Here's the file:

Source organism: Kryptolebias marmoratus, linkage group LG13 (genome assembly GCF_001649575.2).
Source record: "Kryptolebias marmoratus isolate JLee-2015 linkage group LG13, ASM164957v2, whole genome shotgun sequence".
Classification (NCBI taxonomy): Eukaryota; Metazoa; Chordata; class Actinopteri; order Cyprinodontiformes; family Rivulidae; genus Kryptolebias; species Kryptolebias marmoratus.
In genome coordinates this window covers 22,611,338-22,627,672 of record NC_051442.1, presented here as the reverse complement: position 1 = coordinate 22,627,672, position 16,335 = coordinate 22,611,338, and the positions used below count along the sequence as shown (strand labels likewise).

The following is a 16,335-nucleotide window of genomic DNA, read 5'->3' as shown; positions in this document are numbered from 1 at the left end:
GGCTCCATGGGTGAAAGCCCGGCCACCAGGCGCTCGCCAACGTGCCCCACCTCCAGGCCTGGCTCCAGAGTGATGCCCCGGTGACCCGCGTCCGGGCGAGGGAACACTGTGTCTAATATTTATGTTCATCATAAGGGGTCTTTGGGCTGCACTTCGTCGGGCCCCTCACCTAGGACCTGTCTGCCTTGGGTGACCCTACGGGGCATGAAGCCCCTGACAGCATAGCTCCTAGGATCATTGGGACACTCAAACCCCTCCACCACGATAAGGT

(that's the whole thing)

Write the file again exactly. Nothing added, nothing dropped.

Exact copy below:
Source organism: Kryptolebias marmoratus, linkage group LG13 (genome assembly GCF_001649575.2).
Source record: "Kryptolebias marmoratus isolate JLee-2015 linkage group LG13, ASM164957v2, whole genome shotgun sequence".
Classification (NCBI taxonomy): Eukaryota; Metazoa; Chordata; class Actinopteri; order Cyprinodontiformes; family Rivulidae; genus Kryptolebias; species Kryptolebias marmoratus.
In genome coordinates this window covers 22,611,338-22,627,672 of record NC_051442.1, presented here as the reverse complement: position 1 = coordinate 22,627,672, position 16,335 = coordinate 22,611,338, and the positions used below count along the sequence as shown (strand labels likewise).

The following is a 16,335-nucleotide window of genomic DNA, read 5'->3' as shown; positions in this document are numbered from 1 at the left end:
GGCTCCATGGGTGAAAGCCCGGCCACCAGGCGCTCGCCAACGTGCCCCACCTCCAGGCCTGGCTCCAGAGTGATGCCCCGGTGACCCGCGTCCGGGCGAGGGAACACTGTGTCTAATATTTATGTTCATCATAAGGGGTCTTTGGGCTGCACTTCGTCGGGCCCCTCACCTAGGACCTGTCTGCCTTGGGTGACCCTACGGGGCATGAAGCCCCTGACAGCATAGCTCCTAGGATCATTGGGACACTCAAACCCCTCCACCACGATAAGGT